Marilyn Manson cuts his tour short in the wake of the Columbine High shooting
Plus, the magazine award winners are announced, and Monica Lewinsky: Italian actress?
BOWING OUT Marilyn Manson has postponed his tour’s last five shows after coming under fire when his music was linked with the student killers at Columbine High School. ”People are trying to sort out what happened and to deal with their losses,” Manson said in a statement posted on his website. ”It’s not a great atmosphere to be out playing rock and roll shows, for us or the fans.” The shock-rocker went on to say that he felt bands like his were being ”unfairly scapegoated” by the media.
WINNERS The American Society of Magazine Editors annual awards were announced today, with Time winning for best public interest magazine. Also taking ASME honors were Vanity Fair (for general interest mags with circulation over one million), Newsweek (for Michael Isikoff’s reporting on the Monica Lewinsky imbroglio), and Cigar Aficionado Online (for best online magazine).
BLACKBALLED Retail chain J.C. Penney will no longer sell merchandise with the foulmouthed ”South Park” characters on it because customers were complaining, according to a store spokesman. Conservative group the Christian Family Network jumped all over the decision, commending the chain and claiming that the influence of the cartoon was partly responsible for the Columbine shootings.
CASTING The story of the woman who would not go away continues: Italian newspapers are reporting that Monica Lewinsky is negotiating a multimillion-dollar deal with the Italian film company Filmauro to star in a movie. Executives at Filmauro — which is known for producing comedies chockful of sex and skin — would not comment…. Natalie Portman will be ditching the world of ”Phantom Menace” special effects for her next project: She’ll play a pregnant teen who begins living in a Wal-Mart when her boyfriend ditches her, in ”Where the Heart Is.” Matt Williams, cocreator of TV’s ”Roseanne” and ”Home Improvement,” will make his feature-directing debut.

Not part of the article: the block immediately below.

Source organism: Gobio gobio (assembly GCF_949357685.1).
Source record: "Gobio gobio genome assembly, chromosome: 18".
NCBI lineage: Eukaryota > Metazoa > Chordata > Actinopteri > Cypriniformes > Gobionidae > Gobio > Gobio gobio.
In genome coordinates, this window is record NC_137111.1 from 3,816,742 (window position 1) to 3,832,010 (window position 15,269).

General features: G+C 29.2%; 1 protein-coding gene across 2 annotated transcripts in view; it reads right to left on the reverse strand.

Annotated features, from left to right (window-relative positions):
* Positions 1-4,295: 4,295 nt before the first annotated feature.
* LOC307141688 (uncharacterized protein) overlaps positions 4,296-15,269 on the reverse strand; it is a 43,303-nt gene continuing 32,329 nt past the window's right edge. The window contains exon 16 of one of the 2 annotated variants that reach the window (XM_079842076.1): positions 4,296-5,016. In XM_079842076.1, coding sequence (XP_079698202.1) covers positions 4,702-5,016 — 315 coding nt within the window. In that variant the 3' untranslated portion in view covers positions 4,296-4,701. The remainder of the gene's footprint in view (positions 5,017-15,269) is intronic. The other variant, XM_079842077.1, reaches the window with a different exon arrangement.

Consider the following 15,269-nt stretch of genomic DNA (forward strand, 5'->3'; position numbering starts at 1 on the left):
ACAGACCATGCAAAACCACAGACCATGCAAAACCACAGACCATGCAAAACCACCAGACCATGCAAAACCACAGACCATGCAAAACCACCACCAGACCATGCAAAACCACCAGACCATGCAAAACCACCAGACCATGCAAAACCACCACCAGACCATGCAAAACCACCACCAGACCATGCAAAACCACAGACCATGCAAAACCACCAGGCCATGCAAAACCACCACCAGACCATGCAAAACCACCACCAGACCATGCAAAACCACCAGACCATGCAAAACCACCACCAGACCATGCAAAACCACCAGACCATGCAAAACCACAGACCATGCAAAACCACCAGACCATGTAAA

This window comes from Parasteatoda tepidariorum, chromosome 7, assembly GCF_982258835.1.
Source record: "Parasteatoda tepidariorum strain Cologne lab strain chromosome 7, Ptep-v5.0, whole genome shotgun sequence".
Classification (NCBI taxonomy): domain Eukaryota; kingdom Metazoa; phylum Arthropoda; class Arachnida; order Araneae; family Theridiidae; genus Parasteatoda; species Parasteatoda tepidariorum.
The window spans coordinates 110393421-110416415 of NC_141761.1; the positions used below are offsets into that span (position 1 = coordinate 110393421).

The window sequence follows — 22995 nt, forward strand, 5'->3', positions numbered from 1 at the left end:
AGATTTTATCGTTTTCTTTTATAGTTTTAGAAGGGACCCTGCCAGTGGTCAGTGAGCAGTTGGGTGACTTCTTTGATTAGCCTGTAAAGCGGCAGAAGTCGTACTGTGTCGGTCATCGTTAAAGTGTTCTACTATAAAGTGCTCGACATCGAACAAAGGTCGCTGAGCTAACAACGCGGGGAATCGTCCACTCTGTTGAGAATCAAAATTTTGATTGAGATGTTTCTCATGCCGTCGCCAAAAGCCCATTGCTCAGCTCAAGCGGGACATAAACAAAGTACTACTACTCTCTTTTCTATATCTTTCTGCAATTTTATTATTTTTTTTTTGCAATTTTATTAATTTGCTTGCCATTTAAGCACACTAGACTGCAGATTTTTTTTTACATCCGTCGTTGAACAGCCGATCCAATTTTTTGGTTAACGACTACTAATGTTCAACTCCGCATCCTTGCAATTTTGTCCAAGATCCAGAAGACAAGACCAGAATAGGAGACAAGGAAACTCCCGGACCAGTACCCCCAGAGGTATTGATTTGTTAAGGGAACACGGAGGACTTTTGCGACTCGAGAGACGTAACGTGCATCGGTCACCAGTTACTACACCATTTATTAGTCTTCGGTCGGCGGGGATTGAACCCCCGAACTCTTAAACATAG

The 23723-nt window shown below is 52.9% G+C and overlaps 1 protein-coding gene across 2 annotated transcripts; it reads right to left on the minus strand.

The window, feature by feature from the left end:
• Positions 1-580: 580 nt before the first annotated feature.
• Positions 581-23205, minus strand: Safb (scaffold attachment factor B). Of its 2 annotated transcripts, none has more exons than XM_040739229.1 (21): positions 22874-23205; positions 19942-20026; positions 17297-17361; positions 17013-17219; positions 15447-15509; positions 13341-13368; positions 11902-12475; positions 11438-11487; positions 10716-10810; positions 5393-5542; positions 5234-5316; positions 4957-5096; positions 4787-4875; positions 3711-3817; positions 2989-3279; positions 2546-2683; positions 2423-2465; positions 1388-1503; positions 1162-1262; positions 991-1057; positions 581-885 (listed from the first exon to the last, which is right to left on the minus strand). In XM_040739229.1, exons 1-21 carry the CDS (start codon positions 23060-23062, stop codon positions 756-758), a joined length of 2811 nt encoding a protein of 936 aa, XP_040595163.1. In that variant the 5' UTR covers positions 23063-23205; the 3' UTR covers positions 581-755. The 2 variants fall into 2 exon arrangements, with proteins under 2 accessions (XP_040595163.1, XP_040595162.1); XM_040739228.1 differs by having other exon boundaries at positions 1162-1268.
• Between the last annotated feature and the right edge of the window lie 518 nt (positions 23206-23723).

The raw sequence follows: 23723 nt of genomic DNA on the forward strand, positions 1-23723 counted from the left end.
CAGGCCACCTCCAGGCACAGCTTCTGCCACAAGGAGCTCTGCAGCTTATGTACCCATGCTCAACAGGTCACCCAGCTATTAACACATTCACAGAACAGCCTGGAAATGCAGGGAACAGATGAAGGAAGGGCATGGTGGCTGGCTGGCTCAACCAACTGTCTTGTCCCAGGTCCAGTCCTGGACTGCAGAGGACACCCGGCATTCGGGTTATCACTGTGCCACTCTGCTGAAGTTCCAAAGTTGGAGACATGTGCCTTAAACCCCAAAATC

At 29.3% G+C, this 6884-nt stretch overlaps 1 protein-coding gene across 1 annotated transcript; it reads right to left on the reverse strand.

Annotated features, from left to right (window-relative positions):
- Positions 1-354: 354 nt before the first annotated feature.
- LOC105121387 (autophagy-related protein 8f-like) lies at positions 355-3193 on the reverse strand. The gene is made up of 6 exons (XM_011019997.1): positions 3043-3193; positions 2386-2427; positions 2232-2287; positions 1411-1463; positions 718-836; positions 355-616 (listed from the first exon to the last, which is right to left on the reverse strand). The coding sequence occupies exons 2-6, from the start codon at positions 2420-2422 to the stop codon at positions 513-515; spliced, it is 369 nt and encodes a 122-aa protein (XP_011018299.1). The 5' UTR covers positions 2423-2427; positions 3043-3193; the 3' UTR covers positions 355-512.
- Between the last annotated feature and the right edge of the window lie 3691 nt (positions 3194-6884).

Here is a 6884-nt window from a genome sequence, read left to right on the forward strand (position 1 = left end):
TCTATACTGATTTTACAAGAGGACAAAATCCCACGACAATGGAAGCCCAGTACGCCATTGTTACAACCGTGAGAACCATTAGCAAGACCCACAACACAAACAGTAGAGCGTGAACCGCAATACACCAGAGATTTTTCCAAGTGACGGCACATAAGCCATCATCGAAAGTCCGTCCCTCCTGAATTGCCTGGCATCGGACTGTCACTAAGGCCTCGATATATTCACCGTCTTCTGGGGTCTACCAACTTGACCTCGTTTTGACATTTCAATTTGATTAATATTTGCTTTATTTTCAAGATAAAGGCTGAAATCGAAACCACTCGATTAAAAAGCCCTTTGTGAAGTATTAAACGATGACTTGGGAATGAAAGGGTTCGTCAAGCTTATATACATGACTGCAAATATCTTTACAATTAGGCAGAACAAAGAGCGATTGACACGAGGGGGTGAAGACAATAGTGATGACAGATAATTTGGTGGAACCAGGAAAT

SPLITTING UP After finally landing a hit in America last year with ”Bittersweet Symphony” (after great success in their native Britain), The Verve is splitting up. Singer Richard Ashcroft said that ”circumstances” had made it impossible to continue. The band had given hints of imploding last year when guitarist Nick McCabe bowed out of the band’s summer tour and the concerts fell apart…. Producer/writer/director James L. Brooks (”As Good as it Gets”) has filed for legal separation from his wife, Holly Beth Holmberg, citing that old chestnut, irreconcilable differences. The couple has been married for 20 years and has three children.
RESIGNING In one of his wiser career movies, Ron Silver has left the cast of ”Veronica’s Closet” to go back to theater and film. He may return for occasional guest appearances next year, although NBC hasn’t yet announced whether it’s renewing the sitcom for a third season.
COURT BATTLES Actor David Carradine (”Kung Fu”) and his wife are suing People magazine for a January 11 article that allegedly libeled him by calling the actor ”washed up,” ”a drunk,” ”unemployable,” and claimed that he had once been court-martialed. Carradine is also charging breach of contract, saying that he had been promised that the article would be flattering in exchange for his dropping a previous lawsuit against People’s Australian version, Who Weekly, which referred to Carradine’s wife, Marina Anderson, as ”a porn star.” ”Their lawsuit is totally without merit,” said a People spokesperson….. An Italian court has ruled that Luciano Pavarotti must shell out $2.5 million in unpaid taxes. The opera great had claimed that since his official residence is in tax-free Monte Carlo, he owed nothing, but the court maintained he has to pony up in Italy, since he mostly resides in Modena.
OBITUARY Trumpeter Al Hirt, a New Orleans jazz favorite, died yesterday at 76 from liver failure. Hirt, who released 55 albums, was not only an aficionado of pure jazz, but was also known for melding traditional styles with pop music, which gained him a wider audience.